William Monsell 9 February 1857 24 September 1857 Whig
William Cowper 24 September 1857 21 February 1858 Whig
Charles Adderley 8 March 1858 1 September 1858 Conservative The Earl of Derby
Board of Health abolished in 1858; responsibilities transferred to
the Privy Council (1858–1871), then the Local Government Board (1871–1919).

Minister of Health (1919–1968)

Name Portrait Term of office Political party Prime Minister
Dr Christopher Addison 24 June 1919 1 April 1921 Liberal David Lloyd George
(Coalition)
Sir Alfred Mond, Bt 1 April 1921 19 October 1922 Liberal
Sir Arthur Griffith-Boscawen 24 October 1922 7 March 1923
(Lost seat 1922)
Conservative Bonar Law
Neville Chamberlain 7 March 1923 27 August 1923 Conservative
Stanley Baldwin
Sir William Joynson-Hicks, Bt 27 August 1923 22 January 1924 Conservative
John Wheatley 22 January 1924 3 November 1924 Labour Ramsay MacDonald
Neville Chamberlain 6 November 1924 4 June 1929 Conservative Stanley Baldwin
Arthur Greenwood 7 June 1929 24 August 1931 Labour Ramsay MacDonald
Neville Chamberlain 25 August 1931 5 November 1931 Conservative Ramsay MacDonald
(1st National Min.;
2nd National Min.)
Sir Hilton Young 5 November 1931 7 June 1935 Conservative
Sir Kingsley Wood 7 June 1935 16 May 1938 Conservative Stanley Baldwin
(3rd National Min.)
Neville Chamberlain
(4th National Min.;
War Coalition)
Dr Walter Elliot 16 May 1938 13 May 1940 Unionist
Malcolm MacDonald 13 May 1940 8 February 1941 National Labour Winston Churchill
(War Coalition;
Caretaker Min.)
Ernest Brown 8 February 1941 11 November 1943 National Liberal
Henry Willink 11 November 1943 26 July 1945 Conservative
Aneurin Bevan 3 August 1945 17 January 1951 Labour Clement Attlee
Hilary Marquand 17 January 1951 26 October 1951 Labour
Harry Crookshank 30 October 1951 7 May 1952 Conservative Sir Winston Churchill
Iain Macleod 7 May 1952 20 December 1955 Conservative
Sir Anthony Eden
Robin Turton 20 December 1955 16 January 1957 Conservative
Dennis Vosper 16 January 1957 17 September 1957 Conservative Harold Macmillan
Derek Walker-Smith 17 September 1957 27 July 1960 Conservative
Enoch Powell 27 July 1960 20 October 1963 Conservative
Anthony Barber 20 October 1963 16 October 1964 Conservative Sir Alec Douglas-Home
Kenneth Robinson 18 October 1964 1 November 1968 Labour Harold Wilson
Post merged with Ministry for Social Security in 1968.

Secretary of State for Health and Social Services (1968–1988)

Name Portrait Term of office Political party Prime Minister
Richard Crossman 1 November 1968 19 June 1970 Labour Harold Wilson
Sir Keith Joseph 20 June 1970 4 March 1974 Conservative Edward Heath
Barbara Castle 5 March 1974 8 April 1976 Labour Harold Wilson
David Ennals 8 April 1976 4 May 1979 Labour James Callaghan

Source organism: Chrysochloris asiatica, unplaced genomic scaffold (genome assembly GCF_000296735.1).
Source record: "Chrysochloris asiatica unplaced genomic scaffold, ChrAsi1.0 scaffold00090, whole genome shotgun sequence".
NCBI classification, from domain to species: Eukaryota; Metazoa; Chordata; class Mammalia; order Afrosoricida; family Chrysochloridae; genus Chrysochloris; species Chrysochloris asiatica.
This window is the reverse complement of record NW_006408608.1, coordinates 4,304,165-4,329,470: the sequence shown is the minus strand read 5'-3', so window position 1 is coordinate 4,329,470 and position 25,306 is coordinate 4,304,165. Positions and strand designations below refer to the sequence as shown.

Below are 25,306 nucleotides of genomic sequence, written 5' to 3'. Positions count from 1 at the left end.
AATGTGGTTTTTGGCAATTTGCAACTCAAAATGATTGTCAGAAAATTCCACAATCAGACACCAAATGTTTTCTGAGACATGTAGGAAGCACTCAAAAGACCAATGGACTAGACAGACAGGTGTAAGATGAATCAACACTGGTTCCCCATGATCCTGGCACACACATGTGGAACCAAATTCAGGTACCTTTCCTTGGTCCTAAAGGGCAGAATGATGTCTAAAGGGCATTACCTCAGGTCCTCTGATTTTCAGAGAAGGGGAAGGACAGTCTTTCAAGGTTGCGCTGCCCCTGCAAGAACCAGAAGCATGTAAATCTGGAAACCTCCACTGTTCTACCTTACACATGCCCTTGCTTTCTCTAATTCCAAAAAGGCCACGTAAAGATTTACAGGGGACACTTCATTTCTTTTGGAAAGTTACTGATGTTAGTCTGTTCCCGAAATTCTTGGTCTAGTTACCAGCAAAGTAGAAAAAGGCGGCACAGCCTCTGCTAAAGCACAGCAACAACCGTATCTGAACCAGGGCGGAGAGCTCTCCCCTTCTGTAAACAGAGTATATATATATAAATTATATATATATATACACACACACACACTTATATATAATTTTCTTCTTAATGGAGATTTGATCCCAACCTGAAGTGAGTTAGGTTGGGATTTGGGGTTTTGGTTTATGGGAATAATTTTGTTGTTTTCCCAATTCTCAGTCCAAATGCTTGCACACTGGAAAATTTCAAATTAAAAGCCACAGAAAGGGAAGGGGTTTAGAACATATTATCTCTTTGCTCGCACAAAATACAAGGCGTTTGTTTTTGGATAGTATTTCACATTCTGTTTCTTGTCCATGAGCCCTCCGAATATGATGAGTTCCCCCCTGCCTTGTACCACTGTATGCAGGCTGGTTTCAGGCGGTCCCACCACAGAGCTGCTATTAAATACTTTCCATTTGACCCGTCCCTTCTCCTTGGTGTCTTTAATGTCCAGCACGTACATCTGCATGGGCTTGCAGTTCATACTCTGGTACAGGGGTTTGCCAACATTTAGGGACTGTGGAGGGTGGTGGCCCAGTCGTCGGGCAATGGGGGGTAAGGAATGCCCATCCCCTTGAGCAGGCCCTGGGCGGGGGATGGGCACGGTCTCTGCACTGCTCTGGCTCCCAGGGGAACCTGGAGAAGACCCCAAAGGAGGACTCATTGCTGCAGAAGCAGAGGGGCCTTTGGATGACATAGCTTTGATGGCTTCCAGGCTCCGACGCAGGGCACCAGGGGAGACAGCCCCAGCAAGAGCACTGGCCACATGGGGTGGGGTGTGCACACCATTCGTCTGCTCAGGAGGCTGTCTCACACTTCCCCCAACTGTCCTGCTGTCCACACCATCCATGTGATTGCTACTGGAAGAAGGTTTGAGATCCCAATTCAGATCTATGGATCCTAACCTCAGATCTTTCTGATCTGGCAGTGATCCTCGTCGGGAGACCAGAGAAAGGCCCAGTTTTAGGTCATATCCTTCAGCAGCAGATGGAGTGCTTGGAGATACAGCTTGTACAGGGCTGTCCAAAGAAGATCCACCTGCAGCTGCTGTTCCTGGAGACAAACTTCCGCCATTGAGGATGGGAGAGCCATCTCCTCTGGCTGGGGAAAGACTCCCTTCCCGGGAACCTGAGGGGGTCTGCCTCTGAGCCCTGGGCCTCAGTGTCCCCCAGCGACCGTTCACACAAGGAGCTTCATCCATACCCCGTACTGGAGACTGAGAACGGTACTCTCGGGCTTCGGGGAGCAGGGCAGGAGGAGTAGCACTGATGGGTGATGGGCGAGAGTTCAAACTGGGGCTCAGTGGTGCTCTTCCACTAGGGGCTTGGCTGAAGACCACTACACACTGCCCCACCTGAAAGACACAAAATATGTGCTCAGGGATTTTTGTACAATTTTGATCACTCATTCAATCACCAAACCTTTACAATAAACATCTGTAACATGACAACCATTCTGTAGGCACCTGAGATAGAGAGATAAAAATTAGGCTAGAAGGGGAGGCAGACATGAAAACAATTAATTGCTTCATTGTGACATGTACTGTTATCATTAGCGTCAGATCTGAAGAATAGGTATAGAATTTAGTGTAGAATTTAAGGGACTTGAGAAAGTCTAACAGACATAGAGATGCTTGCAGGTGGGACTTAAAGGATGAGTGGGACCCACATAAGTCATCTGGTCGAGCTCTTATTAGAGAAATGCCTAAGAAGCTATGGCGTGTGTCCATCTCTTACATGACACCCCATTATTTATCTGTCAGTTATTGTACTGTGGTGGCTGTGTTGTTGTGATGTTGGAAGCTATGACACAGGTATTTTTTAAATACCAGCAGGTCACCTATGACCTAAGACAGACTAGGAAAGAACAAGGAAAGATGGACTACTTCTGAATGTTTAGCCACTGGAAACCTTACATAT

Patrick Jenkin 5 May 1979 14 September 1981 Conservative Margaret Thatcher
Norman Fowler 14 September 1981 13 June 1987 Conservative
John Moore 13 June 1987 25 July 1988 Conservative
Post split into Secretary of State for Social Security and Secretary of State for Health in 1988.

Secretary of State for Health (1988–2018)

Name Portrait Term of office Political party Prime Minister
Kenneth Clarke 25 July 1988 2 November 1990 Conservative Margaret Thatcher
William Waldegrave 2 November 1990 10 April 1992 Conservative
John Major
Virginia Bottomley 10 April 1992 5 July 1995 Conservative
Stephen Dorrell 5 July 1995 2 May 1997 Conservative
Frank Dobson 3 May 1997 11 October 1999 Labour Tony Blair
Alan Milburn 11 October 1999 13 June 2003 Labour
John Reid 13 June 2003 6 May 2005 Labour
Patricia Hewitt 6 May 2005 28 June 2007 Labour
Alan Johnson 28 June 2007 5 June 2009 Labour Gordon Brown
Andy Burnham 5 June 2009 11 May 2010 Labour
Andrew Lansley 11 May 2010 4 September 2012 Conservative David Cameron
(Coalition)
Jeremy Hunt 4 September 2012 8 January 2018 Conservative
David Cameron
(II)
Theresa May
(I·II)

Secretary of State for Health and Social Care (2018–present)

Name Portrait Term of office Political party Prime Minister
Jeremy Hunt 8 January 2018 9 July 2018 Conservative Theresa May

(II)

Hunt's tenure
Matt Hancock 9 July 2018 Incumbent Conservative
Boris Johnson

(I·II)

References


  1. "New chief medical officer appointed". gov.uk. 7 June 2019. Retrieved 5 April 2021. The Cabinet Secretary has announced Chris Whitty as the new Chief Medical Officer for England and the UK government’s Chief Medical Adviser.
  2. "Jeremy Hunt keeps Heath Secretary with added social care brief despite overseeing NHS 'winter crisis'". The Independent. 8 January 2018. Retrieved 5 April 2021. Jeremy Hunt has kept his job as Health Secretary, despite overseeing what is widely viewed as a winter crisis in the NHS. However, Theresa May has added social care to his responsibilities, to signal her determination to sort out one of the biggest issues facing the country.
  3. "A Minister of State for Social Care". Home Farm Trust (hft).
  4. "LIST OF MINISTERIAL RESPONSIBILITIES Including Executive Agencies and Non-Ministerial Departments" (PDF). https://assets.publishing.service.gov.uk. CABINET OFFICE. August 2020. External link in |website= (help)
  5. "Secretary of State for Health and Social Care - GOV.UK". www.gov.uk.

See also